Cully Boatyard/



Project Details



Cully / Switzerland



Year (Design/Construction):

2015 / 2019

Area (Net/Gross):

333 m2 / -
Operational Carbon emissions

Operational Carbon emissions (B6) kgCO2e/m2/y:

Embodied Carbon emissions

Embodied Carbon emissions (A1-A3) kgCO2e/m2:

  • The building prioritises the use of natural materials which helps to reduce embodied carbon
  • The flexibility of the space will ensure its future use
  • Although not quantified , due to sequestration afforded by timber elements the total embodied carbon of this build is extremely low.

The little town of Cully is renowned for its jazz festival and its breathtaking landscape of vineyard terraces that overlook Lake Geneva. However, it is also a bustling port and fishing area, as evidenced by the newly opened boatyard in the spring of 2020. The project was supported by the municipality, which sought to preserve the traditional activity associated with the lake. It was developed in consultation with the Lavaux district’s advisory committee, responsible for maintaining the quality of the built environment in this UNESCO World Heritage Site.

The boatyard serves as a small-scale facility primarily focused on renovating wooden boats. The building consists of three sections under a single roof: services and offices spanning two levels at the rear, a double-height workshop on the lakeside, and a paint booth with its own independent access situated at the far end of the complex.

To harmonise this shed structure with its exceptional surroundings, the building volume is fragmented into two components: the façade and the roof. This fragmentation echoes the clusters of traditional fishing cabins that line the waterfront. Along the longer sides, a series of gables adorned with high-level triangular windows allow ample natural light into the workshop without compromising the working area. This design element contributes to the distinctive rhythm of the overall architectural concept.

On the roof, a repeated pattern of prefabricated modules, composed of intermeshed triangles, resembles upturned boats arranged side by side. This structural fragmentation is derived from the implementation of folds in the design, continuing a geometric and structural theme previously explored by the architects in several other projects.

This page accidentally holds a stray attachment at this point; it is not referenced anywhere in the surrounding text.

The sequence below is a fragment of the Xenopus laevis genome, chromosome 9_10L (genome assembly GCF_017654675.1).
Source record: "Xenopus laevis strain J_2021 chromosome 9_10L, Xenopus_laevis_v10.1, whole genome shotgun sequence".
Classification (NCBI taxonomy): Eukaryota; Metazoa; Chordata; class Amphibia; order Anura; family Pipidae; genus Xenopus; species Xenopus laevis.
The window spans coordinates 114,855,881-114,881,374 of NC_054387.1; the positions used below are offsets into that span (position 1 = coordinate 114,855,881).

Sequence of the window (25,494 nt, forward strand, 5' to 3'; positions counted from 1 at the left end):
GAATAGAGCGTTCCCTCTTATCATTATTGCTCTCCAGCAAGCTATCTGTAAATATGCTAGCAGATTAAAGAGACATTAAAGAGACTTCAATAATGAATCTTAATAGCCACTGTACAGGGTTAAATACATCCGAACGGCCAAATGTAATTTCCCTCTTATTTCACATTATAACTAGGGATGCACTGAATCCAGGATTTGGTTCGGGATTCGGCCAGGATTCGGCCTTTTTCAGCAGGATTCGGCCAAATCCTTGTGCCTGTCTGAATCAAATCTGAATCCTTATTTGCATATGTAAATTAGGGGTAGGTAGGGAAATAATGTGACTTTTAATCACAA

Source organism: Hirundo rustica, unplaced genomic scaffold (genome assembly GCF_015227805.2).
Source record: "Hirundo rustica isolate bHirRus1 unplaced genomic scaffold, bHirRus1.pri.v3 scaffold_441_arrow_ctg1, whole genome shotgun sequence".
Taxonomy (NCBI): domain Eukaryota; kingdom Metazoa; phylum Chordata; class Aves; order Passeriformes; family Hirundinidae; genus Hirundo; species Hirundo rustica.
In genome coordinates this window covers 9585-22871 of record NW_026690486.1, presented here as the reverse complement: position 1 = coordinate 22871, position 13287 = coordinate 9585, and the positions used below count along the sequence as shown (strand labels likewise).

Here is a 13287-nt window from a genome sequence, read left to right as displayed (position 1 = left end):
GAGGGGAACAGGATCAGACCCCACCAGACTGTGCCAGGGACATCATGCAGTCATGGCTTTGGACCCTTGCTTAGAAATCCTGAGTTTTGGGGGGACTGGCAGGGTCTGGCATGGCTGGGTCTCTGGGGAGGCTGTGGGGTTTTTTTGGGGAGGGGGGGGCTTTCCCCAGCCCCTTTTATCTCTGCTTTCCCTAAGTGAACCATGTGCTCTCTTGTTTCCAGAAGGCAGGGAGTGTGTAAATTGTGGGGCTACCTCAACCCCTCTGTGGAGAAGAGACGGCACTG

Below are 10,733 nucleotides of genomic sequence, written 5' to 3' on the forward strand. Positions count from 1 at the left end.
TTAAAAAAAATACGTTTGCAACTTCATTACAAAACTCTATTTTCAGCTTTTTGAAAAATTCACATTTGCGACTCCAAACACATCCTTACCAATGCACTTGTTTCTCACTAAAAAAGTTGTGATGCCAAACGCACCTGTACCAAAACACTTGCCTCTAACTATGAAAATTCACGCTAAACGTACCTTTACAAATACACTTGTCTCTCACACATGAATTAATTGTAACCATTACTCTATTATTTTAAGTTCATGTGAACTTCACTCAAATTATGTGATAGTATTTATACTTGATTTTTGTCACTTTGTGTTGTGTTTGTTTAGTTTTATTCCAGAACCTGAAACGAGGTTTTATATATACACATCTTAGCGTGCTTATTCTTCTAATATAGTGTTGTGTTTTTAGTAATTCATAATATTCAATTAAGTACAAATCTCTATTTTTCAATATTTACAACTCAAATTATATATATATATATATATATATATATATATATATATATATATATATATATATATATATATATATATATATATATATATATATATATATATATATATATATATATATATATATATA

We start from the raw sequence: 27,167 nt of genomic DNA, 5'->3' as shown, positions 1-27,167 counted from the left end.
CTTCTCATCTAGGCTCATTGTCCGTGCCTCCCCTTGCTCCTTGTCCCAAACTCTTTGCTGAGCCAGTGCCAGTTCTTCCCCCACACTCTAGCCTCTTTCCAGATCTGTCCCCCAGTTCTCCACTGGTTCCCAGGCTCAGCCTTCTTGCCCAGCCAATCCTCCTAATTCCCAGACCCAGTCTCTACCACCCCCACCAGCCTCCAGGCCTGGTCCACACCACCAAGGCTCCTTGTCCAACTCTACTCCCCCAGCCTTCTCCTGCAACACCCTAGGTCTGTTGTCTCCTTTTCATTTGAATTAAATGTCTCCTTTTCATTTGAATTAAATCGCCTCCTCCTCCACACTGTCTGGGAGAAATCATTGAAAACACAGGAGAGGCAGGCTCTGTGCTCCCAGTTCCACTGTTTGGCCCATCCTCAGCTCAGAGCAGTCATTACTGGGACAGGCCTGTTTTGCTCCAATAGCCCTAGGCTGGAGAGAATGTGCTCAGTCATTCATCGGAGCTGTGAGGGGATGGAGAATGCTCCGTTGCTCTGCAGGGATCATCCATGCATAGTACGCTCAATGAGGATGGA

Here, the folds are not central. Similar to a boat, the primary structure, visible from the inside, takes precedence, followed by the outer shell. The roof ridges, marked by the glue-laminated timber primary structure, connect the gables on either side in an alternating pattern. The high point on one side connects to the low point on the other, accentuating the folds’ geometry with a zigzag pattern of trusses between the ridges. This creates intricate lattice-like structures beneath the pine roof deck.

Below the roof, the walls are covered with OSB and serve as functional surfaces for work and fixing. In addition to the load-bearing façade walls, an intermediate line of posts delineates the service area and accommodates the support structures for the workshop’s lifting system, which determines its dimensions. All load distribution elements are visible, offering optimal flexibility to the building users.

Externally, the façade design mirrors the internal framework through the use of two different wood types: vertical elements made of larch contrast with the pine cladding, while the rakes and eaves, also made of larch, provide enhanced weather resistance. On the roof, a simple red glitter-effect waterproofing system contributes to a plain and elegant finish, echoing the colour of the village rooftops.

This meticulous attention to materials and building details, combined with the clearly articulated geometric design, effectively and simply integrates the new structure within the Cully portside. The architecture plays a crucial role in preserving a traditional activity within one of the most stunning landscapes along the shoreline of Lake Geneva.

  • Design Team:
  • Manuel Bieler
  • Antoine Robert-Grandpierre
  • Laurent Saurer
  • David Abarrategui Yagü
  • Photographer:  Michel Bonvin


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